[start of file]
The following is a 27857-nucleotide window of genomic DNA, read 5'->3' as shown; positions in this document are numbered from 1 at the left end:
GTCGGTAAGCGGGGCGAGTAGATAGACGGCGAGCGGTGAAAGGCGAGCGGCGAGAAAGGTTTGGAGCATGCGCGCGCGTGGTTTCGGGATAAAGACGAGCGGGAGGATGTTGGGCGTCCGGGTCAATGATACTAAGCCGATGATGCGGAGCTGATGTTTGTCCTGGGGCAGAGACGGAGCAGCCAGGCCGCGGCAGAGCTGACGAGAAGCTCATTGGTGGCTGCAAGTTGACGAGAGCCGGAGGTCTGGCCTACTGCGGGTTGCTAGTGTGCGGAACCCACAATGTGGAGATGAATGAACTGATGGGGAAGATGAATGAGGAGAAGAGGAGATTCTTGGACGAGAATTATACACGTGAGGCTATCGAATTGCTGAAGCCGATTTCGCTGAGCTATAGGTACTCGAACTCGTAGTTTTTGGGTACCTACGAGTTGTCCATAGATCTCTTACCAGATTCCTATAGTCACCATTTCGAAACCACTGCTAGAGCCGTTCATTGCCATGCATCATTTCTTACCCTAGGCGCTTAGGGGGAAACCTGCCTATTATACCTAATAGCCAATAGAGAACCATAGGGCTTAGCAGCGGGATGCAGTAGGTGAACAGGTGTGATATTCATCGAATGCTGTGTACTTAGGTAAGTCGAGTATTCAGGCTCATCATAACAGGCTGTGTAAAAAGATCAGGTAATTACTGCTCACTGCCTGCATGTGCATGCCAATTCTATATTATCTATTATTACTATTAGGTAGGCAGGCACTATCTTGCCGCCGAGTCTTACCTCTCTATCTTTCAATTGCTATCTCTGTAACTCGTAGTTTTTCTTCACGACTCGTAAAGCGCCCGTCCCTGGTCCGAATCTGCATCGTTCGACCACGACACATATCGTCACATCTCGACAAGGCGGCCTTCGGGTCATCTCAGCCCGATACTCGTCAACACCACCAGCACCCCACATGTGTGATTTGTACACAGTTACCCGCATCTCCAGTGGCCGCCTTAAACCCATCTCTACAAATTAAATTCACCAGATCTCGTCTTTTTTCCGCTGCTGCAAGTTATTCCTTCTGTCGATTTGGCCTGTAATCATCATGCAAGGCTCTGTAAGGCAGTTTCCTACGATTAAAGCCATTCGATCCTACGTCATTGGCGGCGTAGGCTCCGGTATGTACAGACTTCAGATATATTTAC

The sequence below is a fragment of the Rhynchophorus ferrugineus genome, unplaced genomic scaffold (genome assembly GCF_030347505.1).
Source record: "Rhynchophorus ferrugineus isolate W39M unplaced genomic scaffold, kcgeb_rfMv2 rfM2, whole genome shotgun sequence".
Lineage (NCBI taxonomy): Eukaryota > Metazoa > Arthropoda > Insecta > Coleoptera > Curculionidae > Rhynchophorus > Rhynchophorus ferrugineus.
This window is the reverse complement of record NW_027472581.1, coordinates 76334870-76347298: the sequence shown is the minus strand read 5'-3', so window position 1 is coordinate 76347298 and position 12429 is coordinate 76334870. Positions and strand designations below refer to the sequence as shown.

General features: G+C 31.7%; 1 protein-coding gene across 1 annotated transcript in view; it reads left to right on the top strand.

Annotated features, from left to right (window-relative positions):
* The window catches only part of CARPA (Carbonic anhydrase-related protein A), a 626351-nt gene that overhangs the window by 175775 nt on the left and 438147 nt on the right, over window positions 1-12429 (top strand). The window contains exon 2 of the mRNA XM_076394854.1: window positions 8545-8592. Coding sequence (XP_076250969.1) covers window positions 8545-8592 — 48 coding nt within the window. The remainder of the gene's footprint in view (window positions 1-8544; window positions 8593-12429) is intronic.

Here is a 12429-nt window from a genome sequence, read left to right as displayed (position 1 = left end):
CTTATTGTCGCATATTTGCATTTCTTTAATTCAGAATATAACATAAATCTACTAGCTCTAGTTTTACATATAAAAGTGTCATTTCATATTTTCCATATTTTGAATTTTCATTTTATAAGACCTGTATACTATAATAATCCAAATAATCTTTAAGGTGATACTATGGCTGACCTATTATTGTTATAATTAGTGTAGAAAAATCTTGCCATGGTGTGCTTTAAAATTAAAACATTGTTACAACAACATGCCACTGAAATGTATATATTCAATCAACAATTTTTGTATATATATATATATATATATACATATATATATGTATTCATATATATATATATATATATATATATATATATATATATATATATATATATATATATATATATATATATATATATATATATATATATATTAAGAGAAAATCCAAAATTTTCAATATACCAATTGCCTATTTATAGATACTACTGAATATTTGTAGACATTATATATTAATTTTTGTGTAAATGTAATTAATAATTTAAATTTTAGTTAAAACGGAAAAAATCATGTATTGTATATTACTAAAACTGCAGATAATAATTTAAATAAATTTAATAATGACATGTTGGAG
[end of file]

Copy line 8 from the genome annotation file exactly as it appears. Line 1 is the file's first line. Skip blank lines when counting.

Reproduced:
Annotated features, from left to right (window-relative positions):